The Humor and Life, in Particular Web site
author:  Margie Culbertson


Chapter 2:  Tales of the Romantically Challenged

Caterina Christakos

Love at First Sight – When to Run in the Other Direction


Have you ever been totally and completely in love? Love so intense that your hands shake, your heart pounds and you can feel cold sweat trickle from your armpits down your sides, as you pray that there are no accompanying odors? I have and for me it was like watching a really gory horror flick from between widely spread fingers. A part of me was completely repulsed yet at the same time felt compelled to follow it to it's bloody end. I met him freshman year of college.
He was large – even then. Not in the Java the Hut, flesh rolling as he walked kind of way but in the six foot seven – and still growing, white version of a cross between Michael Jordan and Mohammad Ali. My five foot two, a hundred and ten pound frame was wobbling along, on crutches, carting two tons of books from the school bookstore, when our eyes met. My baby browns met his steel grey and two seconds later I was sprawled at his feet, books scattered or thrown into the campus lake, as I mumbled some inane reply, while he knelt to rectify some of the carnage. Perhaps, if I had taken the prerequisite religion course or even been into the whole New Age, karma, crystal toting set, I might have taken this as a sign of things to come.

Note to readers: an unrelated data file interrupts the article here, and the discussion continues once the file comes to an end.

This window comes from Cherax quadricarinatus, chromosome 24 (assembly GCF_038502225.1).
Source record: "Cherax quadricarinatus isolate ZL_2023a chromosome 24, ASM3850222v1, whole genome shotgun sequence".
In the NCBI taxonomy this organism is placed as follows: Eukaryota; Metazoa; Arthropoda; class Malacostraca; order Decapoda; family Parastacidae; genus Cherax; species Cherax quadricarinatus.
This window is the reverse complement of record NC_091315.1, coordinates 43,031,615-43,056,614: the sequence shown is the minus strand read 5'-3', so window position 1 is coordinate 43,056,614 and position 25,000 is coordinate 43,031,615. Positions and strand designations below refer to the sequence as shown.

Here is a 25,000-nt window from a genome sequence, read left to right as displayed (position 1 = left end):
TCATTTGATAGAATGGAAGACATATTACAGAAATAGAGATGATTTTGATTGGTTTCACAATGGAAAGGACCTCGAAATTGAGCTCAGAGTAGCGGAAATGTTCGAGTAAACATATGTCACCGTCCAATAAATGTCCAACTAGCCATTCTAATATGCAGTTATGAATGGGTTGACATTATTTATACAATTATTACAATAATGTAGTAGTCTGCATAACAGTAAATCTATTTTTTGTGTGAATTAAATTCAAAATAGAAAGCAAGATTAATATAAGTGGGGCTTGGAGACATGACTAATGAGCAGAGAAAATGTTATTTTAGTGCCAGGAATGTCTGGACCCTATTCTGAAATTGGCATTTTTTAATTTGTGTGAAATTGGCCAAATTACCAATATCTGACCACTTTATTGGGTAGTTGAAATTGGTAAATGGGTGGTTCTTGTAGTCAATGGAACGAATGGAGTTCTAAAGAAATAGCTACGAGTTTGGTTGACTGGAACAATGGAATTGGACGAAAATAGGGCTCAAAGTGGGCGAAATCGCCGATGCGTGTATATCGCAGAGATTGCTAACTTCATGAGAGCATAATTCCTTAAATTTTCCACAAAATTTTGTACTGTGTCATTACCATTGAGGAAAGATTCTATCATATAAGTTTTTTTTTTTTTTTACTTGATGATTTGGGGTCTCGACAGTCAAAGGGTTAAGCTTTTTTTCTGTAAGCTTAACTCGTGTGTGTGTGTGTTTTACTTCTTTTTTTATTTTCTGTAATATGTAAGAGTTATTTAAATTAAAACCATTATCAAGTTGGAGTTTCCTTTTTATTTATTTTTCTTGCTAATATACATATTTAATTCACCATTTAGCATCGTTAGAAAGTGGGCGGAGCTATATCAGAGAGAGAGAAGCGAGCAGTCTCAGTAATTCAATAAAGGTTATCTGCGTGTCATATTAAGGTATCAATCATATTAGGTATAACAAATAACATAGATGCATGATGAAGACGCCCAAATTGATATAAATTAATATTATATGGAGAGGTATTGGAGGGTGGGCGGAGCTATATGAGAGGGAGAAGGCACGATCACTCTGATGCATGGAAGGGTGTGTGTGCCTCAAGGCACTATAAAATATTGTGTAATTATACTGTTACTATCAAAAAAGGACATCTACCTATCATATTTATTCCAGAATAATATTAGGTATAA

Instead I invited him to my dorm room for a Coke, as a thank you for carting the remains the rest of the way. Even now I am amazed at how difficult it was for me to form coherent sentences – me with my motor mouth, that could turn tornadoes green with envy. Yet that was how it was for the first day and even the first month that we dated. But I get ahead of myself. After agonizing minutes, where we stood shifting from foot to foot, attempting to think of something fascinating to say and ending up exchanging majors, he left. I did not see him again for several weeks, though I found myself scanning the campus for the sight of his tussled brown curls or at eye level his six pack of a stomach. I finally bumped into him in the cafeteria , with his buddies.
This was right after I had just started and finished dating the first boy I had ever kissed. After that experience, I had just about decided to give up on the whole kissing institution. He was wet and sloppy and I always ended up wiping his saliva off of my chin– not that he noticed. Needless to say when my lakeside savior strode up to my table and asked me out, I was wary.